There’s nothing quite like a 35 year old restored arcade machine. Especially so when the restorer has sympathetically made the machine look brand new again. Many restorers have examples of cabs that are arguably better than new in terms of the parts, paints and artwork used. Let’s not forget, whilst today we look at these things with misty eyes, recalling images in our heads of fun times, back then arcade machines were a mass produced commodity – chunks of wood and electronics churned out in the hundreds per day to satisfy the Golden Age arcade boom of the early eighties. In reality, they weren’t built with a great deal of love or care.
Part of the thrill of collecting and restoring early arcade video games, is the rush of following a lead on an old cab in some old barn somewhere – even better a whole stash of the things. This happens from time to time, such places are then “raided” (legally of course) by collectors, and the resulting haul is removed and taken away for restoration or resell.
In this game, its all about condition. Most cabs found these days will be in a sorry state – especially if they are found in a damp garage or shed. Rust, swollen wood, mould, rats nests – you name it, you are likely to find it.
But what if by some miracle you were to find the holy grail? An entire warehouse full of new, unopened boxes of arcade video games from the Golden Age?
What would the chances be? Impossible right?
In 2006, someone stumbled across a warehouse in Gastown, Vancouver that had effectively been sealed shut in around 1983. I’m told the place was known to collectors, but the story of new games stacked floor to ceiling was regarded as an urban legend. Some enterprising person took the initiative to find out more.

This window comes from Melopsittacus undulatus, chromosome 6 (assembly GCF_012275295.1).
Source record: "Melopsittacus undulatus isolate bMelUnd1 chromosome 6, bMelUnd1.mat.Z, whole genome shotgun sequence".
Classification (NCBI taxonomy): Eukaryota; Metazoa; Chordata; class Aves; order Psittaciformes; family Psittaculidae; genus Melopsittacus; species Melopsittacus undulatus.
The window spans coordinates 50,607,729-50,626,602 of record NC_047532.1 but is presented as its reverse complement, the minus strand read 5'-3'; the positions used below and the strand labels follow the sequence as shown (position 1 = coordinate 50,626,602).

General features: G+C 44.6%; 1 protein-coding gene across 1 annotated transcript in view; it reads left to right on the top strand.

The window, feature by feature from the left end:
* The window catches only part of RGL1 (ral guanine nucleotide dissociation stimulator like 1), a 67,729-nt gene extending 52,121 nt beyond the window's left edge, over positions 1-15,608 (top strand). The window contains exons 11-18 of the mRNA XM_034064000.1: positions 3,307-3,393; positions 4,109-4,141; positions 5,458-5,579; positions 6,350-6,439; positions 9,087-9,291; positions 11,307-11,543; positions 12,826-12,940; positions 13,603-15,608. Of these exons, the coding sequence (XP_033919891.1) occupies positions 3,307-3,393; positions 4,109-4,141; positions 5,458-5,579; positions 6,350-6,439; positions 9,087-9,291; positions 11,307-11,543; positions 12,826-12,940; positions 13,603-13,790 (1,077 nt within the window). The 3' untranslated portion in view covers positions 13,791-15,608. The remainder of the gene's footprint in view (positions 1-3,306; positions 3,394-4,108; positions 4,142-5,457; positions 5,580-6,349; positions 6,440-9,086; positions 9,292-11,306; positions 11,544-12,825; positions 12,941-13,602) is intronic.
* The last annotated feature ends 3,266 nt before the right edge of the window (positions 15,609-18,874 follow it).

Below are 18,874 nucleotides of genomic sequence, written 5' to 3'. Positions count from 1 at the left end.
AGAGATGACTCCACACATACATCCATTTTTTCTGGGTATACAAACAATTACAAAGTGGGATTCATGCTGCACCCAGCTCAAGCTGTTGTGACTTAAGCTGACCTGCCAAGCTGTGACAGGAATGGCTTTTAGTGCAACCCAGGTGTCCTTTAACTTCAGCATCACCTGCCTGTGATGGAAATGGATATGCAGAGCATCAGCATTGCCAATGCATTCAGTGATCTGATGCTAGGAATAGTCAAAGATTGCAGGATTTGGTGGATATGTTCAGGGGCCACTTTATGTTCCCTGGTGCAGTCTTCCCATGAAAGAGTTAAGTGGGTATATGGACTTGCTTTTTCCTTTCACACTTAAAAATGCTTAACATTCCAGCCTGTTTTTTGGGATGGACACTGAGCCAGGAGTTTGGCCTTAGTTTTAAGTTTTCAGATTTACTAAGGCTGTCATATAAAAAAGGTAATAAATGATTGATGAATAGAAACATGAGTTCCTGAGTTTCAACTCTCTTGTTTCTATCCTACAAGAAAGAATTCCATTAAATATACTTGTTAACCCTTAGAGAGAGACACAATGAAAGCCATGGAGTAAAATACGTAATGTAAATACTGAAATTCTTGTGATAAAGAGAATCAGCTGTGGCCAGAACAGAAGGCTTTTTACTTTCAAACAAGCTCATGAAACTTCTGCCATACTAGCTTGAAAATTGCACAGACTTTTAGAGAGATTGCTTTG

So it turned out the owner of the place was a Dale Johnson of Dale Distributing. He was one of Canada’s earliest pinball and jukebox distributors and retailers, who later branched out to pool tables and video games.
Dale Distributing started out with exclusive distribution rights in Canada for Wurlitzer (the jukebox people), and several manufacturers of pinball machines, including Williams, Gottlieb and Bally. In the world of coin-operated vending, Dale was The Godfather of Vancouver: in the 60s or 70s, if you had ever put a coin into a machine for a gumball, a song, a pack of cigarettes or just about anything else, then you did business with Dale. When Wurlitzer closed for good and video games effectively replaced pinballs, he moved into that market, simply following the trend.
Inside the warehouse were discovered 7 floors of barely touched or brand new in box arcade and pinball machines dating from the mid to late 70s to early 80s. The warehouse supposedly supplied arcade machines to a chain of arcades called “Time Travel” (oh the irony).
It seems Dale was well connected in Gastown, and was generally regarded as the unofficial mayor of the place by business locals. There is some ambiguity and folklore as to why the games were left untouched for so long, and the circumstances surrounding their eventual discovery and subsequent sale. There is suggestion that the distribution business went bust in ’83, and the games as assets at the time, were whisked away and hidden from creditors, only to mysteriously turn up over 20 years later and sold off by a third party on behalf of Mr Johnson.
I should point out that this is all speculation that I read when researching this piece. Another theory is that there was no “discovery” at all, and these were simply forgotten legitimately at the back of a disorganised fully operational storage unit, and sold when found in 2006.
But whatever the truth, after an amazing 58 years in the business, Dale allowed the final pieces of this “old” stock be released from the tomb, and over the last nine years or so since, these “New In Box” (NIB) cabinets have found their way into collectors’ hands across the globe, including here in the UK.
A fellow collector recently shared a few details of his NIB Williams Robotron Cocktail machine that he acquired in 2014. The pictures are absolutely stunning. A 35 year old arcade machine finally removed from its box some 35 years later. Travel back in time and witness a brand new, Robotron cocktail machine.
This is arcade porn:
(Many thanks to Les for allowing me to share these pictures)
OK I want one. You all need to get in the queue behind me I’m afraid.
See you next week!